Friday, November 17, 2017

Pearl Harbor 2018

Japanese Zero
Flying Heritage Collection, Everett WA

On Sunday December 7, 1941, seventy-seven years ago, planes of the Imperial Japanese Navy streaked over Pearl Harbor bombing and torpedoing the American fleet at anchor.  Over 2,400 Americans were killed that day.  President Roosevelt quickly called it a “Day of Infamy."

George H.W. Bush Airport / Houston
 That attack changed the life of the late George H.W. Bush who became the youngest naval aviator to serve in the US Navy.  It also altered the lives of millions of his fellow Americans. 

The “Day of Infamy” was followed by several months of fear – particularly on the West coast of the United States.  Japanese submarines prowled off the West coast.  The 1942 Rose Bowl was initially cancelled but then moved to Chapel Hill, North Carolina where Oregon State beat Duke, 20 to 16.

In February  of 1942 a Japanese submarine shelled the Ellwood oil refinery near Santa Barbara with its 140mm deck guns.  In June of that year Fort Stephens in Oregon was bombarded by the deck guns of a Japanese submarine.  That same month two remote Aleutian islands, Attu and Kiska, were invaded and occupied by Japanese troops.  Dutch Harbor in Alaska was bombed.

Panic swept the West coast.  Japanese-Americans were shipped to internment camps and denied their constitutional rights.  This was a gross overreaction by the US government but the threat and the danger from Japan were real.

Seventy-six years ago the threat came from Imperial Japan.  Today the threat comes from a blustering dictator in North Korea.

We Americans often assume that we are invulnerable to invasion and attack.  Are we not protected by the great moats of the Atlantic and Pacific Oceans?  We tend to forget that these “moats” have also been highways for invasion and attack.

Successive waves of invasions have shaped our country in countless ways.  The English founded Jamestown while the Spanish held Florida and the French tried to establish settlements in Texas and Louisiana (“Nouvelle Orleans”).  The Russians colonized Alaska and even built Fort Ross in Northern California near what is now called the “Russian River”.  They occupied Fort Ross for thirty years from 1812 to 1842 attempting to grow crops that would sustain their Alaskan possession.

Nor is Kim Jung Un’s threat to attack the US with intercontinental weapons without historic precedent.  In the last two years of World War II Japan launched thousands of Fu-Go balloon bombs carrying incendiary explosives.  They hoped to set American forests ablaze.  The Jet stream transported these devices to at least fifteen America states including Wyoming and Iowa.  In May 1945 six people were killed in Oregon by a Japanese balloon bomb.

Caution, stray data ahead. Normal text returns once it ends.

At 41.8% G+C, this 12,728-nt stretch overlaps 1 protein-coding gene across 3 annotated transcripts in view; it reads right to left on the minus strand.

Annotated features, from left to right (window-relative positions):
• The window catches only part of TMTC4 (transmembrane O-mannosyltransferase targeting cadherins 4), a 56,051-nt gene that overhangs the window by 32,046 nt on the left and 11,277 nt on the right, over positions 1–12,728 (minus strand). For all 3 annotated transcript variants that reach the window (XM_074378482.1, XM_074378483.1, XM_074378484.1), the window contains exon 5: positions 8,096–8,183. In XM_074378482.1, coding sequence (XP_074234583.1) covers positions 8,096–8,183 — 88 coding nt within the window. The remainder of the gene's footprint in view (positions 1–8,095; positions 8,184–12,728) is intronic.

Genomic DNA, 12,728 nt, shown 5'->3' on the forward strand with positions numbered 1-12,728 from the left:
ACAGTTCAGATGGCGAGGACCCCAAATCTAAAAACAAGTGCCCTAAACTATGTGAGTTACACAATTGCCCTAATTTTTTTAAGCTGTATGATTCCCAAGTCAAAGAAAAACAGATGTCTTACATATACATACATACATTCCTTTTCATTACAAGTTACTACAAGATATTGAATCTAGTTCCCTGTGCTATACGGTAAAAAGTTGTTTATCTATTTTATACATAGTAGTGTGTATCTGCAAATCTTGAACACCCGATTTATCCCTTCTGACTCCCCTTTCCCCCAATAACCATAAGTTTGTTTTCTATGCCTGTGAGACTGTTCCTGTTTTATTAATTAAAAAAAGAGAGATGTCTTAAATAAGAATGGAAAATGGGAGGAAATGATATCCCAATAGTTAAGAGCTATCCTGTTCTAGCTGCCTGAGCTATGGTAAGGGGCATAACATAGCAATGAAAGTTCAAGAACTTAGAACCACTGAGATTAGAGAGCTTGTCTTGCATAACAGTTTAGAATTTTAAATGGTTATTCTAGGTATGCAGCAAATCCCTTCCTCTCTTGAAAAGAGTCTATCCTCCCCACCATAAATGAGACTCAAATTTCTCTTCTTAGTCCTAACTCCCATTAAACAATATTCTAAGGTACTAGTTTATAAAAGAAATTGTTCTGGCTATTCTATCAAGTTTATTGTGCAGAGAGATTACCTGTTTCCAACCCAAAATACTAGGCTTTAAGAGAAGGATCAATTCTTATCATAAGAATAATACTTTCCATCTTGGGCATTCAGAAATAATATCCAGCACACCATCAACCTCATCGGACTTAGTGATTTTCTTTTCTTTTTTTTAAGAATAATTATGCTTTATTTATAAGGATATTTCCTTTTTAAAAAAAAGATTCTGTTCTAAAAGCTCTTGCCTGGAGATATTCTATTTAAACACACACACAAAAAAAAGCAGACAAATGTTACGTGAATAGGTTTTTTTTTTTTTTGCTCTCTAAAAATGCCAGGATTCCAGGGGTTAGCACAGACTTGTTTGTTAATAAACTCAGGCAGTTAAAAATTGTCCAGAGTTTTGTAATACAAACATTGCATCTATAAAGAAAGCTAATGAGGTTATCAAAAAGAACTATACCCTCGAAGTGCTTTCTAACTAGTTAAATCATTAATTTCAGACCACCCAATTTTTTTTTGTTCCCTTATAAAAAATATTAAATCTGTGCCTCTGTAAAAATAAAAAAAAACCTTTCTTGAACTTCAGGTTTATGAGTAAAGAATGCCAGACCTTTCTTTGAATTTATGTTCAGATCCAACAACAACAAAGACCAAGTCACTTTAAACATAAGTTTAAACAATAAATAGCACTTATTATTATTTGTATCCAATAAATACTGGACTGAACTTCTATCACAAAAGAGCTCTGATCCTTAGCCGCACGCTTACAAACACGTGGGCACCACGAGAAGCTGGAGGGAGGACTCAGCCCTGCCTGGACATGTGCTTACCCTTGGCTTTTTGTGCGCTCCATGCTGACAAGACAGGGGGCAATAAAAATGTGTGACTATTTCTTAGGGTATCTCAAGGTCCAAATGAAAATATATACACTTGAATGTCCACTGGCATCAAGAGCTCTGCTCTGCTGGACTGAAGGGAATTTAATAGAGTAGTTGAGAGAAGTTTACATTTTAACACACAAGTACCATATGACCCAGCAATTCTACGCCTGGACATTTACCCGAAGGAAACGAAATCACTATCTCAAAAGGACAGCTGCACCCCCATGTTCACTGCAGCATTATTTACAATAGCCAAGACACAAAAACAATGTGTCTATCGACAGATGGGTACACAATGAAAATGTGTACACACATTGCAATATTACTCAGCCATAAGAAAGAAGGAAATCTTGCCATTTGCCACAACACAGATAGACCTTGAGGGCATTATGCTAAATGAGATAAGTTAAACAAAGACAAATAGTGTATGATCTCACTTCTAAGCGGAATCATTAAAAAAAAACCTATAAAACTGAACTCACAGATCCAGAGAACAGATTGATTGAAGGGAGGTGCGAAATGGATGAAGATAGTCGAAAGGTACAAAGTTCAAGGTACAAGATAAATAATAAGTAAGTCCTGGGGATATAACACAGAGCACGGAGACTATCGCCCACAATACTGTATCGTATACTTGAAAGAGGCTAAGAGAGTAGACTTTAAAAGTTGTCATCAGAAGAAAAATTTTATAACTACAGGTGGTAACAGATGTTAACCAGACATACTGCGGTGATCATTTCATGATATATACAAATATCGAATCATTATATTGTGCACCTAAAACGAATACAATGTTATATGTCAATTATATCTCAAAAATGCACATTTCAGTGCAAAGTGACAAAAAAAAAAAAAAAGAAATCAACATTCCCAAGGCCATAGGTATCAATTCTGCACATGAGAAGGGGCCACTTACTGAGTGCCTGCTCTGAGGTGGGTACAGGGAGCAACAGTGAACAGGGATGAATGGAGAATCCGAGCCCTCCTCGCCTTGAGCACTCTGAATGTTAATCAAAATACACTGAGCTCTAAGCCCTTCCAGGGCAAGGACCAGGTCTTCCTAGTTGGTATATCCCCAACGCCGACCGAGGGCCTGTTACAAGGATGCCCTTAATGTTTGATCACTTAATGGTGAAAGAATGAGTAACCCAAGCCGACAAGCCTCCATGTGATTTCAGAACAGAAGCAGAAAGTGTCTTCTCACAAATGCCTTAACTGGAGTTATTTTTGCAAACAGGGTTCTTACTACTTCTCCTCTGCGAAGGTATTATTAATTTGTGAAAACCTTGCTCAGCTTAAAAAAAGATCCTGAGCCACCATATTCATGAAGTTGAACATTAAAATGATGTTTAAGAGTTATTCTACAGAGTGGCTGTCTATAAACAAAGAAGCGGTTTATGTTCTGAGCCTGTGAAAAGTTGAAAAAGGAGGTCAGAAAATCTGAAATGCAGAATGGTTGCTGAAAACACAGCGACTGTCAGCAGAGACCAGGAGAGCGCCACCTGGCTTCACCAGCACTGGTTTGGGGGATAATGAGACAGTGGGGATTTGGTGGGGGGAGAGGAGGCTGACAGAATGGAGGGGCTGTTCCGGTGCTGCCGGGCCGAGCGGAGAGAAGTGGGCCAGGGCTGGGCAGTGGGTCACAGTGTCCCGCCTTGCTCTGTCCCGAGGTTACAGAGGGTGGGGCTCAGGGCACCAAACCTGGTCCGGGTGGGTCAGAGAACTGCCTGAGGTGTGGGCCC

In 2003 the US went to war in Iraq largely over concern with weapons of mass destruction.  Today we know that Kim Jung Un is already capable of exploding crude atomic devices.  Two North Korean missiles have been fired through Japanese airspace.

Pearl Harbor famously united public opinion in the United States.  “Remember Pearl Harbor” became a rallying cry.  A nation that was woefully unprepared on December 7, 1941 was rapidly transformed into a vast arsenal of democracy.

Seventy-six years have changed the tempo and potential devastation of modern warfare.  Kim Jung Un’s grandfather launched the Korean War in 1950 with a devastating invasion of the south.  His grandson has the capacity to launch multiple Hiroshimas.  While the 2018 meeting between President Trump and Kim Jung Un was encouraging it seems that North Korea continues to develop nuclear weapons.

Surveying the threat matrix for future Pearl Harbor-style attacks, we must continue to be vigilant about North Korea and other outside powers.  Isis, though- severely weakened, has announced its intention to launch sniper attacks in New York City.

Surveying the political landscape today, our nation seems more divided than ever.  Will we have the wisdom to recognize the threats which face us, to remain vigilant and to preserve peace in a world troubled by murderous dictators?  Will our leaders have the wisdom to meet bluster, not with more bluster but with strength?

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You'll find my interview with the Conservative Commandos 32 minutes in